Breath of Clarity


1. What is the geologic history of the US that gave this continent so many wetlands? Do you think that the eastern seaboard of the US which is a passive margin attributes to the huge coastal wetland complex there? Why?

The geological history of the United States explains its configuration of wetlands. Wetland formation occurred as glaciers created pits, valleys and floodplains that could retain water. Additional wetlands were created as the glaciers left behind large ice pieces, leading to depressions in the landscape that collected water. From there, plate boundaries is a crucial factor that distinguishes some sections of the United States from others in terms of wetlands (“Geology and Wetlands”).

There is not a lot of tectonic activity in the mid-oceanic ridge (“Geology and Wetlands”). Specifically, in the United States, wetlands are plentiful in regions with flatter terrain as opposed to mountainous regions (Mitsh and Gosselink 2015). So, there is a huge coastal wetland complex along the eastern seaboard as opposed to in the western United States. Due to the passive quality of the eastern seaboard, it’s a haven for wetland formation and movement across the landscape (“Geology and Wetlands”). As wetlands fill up, they need to move laterally across the landscape in order to sustain themselves (“Geology and Wetlands”). Without the seismic activity, the water in wetlands at the eastern seaboard can meander as there is no interruption in flow (“Riparian/Riverine Ecosystems”). However, there is major earthquake activity at the western seaboard which is an active margin with a convergent boundary (“Geology and Wetlands”). One example is the San Andreas transform fault. On the other hand, the gradual rising sea level at the eastern seaboard has led to a consistent increase in flooding of its coastal lowlands. All in all, the eastern seaboard’s passive margin allows for the necessary lateral water movement that is a key characteristic of wetlands and therefore attributes to the huge coastal wetland complex there.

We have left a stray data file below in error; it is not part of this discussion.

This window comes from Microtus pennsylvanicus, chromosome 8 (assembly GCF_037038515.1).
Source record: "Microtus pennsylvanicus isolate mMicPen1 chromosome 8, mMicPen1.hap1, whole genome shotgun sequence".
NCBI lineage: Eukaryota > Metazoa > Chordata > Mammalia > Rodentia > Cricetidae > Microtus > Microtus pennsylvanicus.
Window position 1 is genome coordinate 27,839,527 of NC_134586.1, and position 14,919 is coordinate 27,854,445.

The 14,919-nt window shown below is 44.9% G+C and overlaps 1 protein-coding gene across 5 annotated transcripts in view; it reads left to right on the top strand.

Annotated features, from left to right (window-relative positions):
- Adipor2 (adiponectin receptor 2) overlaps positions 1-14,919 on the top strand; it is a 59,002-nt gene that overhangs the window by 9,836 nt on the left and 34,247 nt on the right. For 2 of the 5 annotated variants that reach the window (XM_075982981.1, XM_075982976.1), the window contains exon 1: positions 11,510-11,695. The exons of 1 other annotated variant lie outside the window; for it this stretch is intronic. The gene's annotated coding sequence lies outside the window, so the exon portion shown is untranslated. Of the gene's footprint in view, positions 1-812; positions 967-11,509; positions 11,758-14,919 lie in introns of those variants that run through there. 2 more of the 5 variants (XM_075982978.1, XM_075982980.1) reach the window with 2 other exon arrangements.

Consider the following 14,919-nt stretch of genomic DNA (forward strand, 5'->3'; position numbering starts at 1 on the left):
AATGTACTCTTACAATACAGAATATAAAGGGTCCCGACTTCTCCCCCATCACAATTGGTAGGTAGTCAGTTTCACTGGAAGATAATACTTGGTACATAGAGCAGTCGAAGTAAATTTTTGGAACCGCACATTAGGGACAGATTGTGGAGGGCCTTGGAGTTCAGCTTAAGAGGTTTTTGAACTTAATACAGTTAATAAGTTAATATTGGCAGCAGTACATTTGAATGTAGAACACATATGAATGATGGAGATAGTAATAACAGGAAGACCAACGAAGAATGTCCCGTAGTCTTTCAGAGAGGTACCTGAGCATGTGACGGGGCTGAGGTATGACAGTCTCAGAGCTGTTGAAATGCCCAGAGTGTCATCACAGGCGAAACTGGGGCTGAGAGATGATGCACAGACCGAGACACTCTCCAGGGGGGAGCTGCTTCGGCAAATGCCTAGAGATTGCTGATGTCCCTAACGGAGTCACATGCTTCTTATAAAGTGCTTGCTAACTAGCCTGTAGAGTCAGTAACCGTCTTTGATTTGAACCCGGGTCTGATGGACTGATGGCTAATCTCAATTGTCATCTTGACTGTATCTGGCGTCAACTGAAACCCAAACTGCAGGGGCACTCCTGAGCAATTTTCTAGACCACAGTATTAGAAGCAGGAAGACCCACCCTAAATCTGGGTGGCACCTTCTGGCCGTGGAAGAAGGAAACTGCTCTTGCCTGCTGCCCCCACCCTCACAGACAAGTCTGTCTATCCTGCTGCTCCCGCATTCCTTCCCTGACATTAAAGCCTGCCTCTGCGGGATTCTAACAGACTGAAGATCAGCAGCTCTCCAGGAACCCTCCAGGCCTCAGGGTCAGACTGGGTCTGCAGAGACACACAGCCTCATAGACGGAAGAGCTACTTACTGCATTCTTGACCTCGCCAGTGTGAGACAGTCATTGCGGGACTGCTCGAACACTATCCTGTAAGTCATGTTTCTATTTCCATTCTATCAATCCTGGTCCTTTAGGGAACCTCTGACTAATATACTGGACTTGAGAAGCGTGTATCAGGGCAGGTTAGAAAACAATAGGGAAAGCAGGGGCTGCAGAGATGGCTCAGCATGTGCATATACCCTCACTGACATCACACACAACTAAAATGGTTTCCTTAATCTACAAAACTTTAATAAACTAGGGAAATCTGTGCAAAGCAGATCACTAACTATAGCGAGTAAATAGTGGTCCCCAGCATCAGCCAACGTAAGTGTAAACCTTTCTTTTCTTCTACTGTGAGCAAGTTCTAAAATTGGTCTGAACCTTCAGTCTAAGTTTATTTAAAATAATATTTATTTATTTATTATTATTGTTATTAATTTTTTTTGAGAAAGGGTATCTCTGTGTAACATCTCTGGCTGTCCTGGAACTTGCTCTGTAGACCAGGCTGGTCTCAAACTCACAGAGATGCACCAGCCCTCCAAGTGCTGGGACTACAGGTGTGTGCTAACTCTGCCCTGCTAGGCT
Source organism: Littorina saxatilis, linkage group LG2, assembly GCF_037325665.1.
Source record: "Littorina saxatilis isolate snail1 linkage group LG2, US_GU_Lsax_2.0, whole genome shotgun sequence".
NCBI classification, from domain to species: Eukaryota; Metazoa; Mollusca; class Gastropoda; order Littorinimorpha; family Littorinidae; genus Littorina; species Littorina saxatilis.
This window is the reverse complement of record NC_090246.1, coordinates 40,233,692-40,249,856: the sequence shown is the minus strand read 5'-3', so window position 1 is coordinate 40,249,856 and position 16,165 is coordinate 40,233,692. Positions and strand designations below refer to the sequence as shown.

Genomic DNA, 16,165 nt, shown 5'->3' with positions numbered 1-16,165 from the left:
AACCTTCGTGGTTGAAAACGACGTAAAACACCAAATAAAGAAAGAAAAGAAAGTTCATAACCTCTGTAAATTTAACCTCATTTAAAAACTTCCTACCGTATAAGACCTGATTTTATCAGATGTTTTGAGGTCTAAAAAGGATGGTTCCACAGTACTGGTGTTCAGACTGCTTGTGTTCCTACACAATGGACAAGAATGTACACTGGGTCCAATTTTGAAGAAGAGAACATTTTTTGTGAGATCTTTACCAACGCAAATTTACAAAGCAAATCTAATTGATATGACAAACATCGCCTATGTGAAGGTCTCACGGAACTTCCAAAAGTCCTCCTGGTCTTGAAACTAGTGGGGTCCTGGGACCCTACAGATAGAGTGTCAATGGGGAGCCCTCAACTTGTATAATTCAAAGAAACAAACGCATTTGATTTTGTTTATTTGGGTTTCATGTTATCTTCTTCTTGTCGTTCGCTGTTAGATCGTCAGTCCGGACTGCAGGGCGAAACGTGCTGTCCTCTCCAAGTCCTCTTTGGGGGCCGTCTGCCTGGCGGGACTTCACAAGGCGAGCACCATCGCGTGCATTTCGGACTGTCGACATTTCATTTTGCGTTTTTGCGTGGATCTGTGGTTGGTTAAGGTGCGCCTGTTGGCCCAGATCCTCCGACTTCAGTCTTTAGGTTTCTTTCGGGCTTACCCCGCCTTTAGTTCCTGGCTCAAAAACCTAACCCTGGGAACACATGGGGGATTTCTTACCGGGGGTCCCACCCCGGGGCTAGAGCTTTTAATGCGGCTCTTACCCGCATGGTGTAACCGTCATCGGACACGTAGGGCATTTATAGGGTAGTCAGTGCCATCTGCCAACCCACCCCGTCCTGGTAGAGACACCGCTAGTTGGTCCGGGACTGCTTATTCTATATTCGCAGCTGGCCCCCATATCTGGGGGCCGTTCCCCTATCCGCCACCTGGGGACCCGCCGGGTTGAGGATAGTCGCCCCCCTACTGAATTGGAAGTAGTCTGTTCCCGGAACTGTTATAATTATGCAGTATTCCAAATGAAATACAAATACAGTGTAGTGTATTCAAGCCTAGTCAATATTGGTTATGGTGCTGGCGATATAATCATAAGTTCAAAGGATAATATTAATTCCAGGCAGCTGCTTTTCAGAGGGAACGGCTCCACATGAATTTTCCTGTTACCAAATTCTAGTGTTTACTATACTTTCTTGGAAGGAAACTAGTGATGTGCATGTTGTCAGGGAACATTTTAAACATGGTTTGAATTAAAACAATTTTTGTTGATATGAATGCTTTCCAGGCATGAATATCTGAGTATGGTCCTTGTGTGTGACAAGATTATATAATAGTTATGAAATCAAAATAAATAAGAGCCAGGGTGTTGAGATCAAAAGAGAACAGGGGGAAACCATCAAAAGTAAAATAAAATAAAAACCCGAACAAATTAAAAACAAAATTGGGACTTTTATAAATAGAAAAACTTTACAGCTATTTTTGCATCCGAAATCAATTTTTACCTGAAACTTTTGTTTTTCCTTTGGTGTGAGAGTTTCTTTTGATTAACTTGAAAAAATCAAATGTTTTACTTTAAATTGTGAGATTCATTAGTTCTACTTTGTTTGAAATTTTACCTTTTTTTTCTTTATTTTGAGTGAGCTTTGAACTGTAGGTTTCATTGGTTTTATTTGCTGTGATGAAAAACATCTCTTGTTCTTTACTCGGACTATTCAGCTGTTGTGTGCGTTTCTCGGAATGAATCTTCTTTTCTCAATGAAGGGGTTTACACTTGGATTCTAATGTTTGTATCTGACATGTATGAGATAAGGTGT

2. What is the hydroperiod of the wetland you have observed?

Living in Asheville, I found bogs to be an intriguing type of wetland in western North Carolina. According to the N.C. Wildlife Resources Commission, mountain bogs are considered among the rarest and most imperiled habitat types in the Southeast, with an estimated 80-90 percent of bogs lost due to development (Chavez 2020). They are iconic for having long-term ground saturation. The substrate is saturated for extended periods during the growing season, but standing water is rarely present (Mitsh and Gosselink 2015, 115). Organic matter accumulates in the soil as a result of the anaerobic conditions created by poor drainage (Mitsh and Gosselink 2015). The organic matter cannot decompose. As a result, nutrients are bound up and unavailable to plants (Chavez 2020).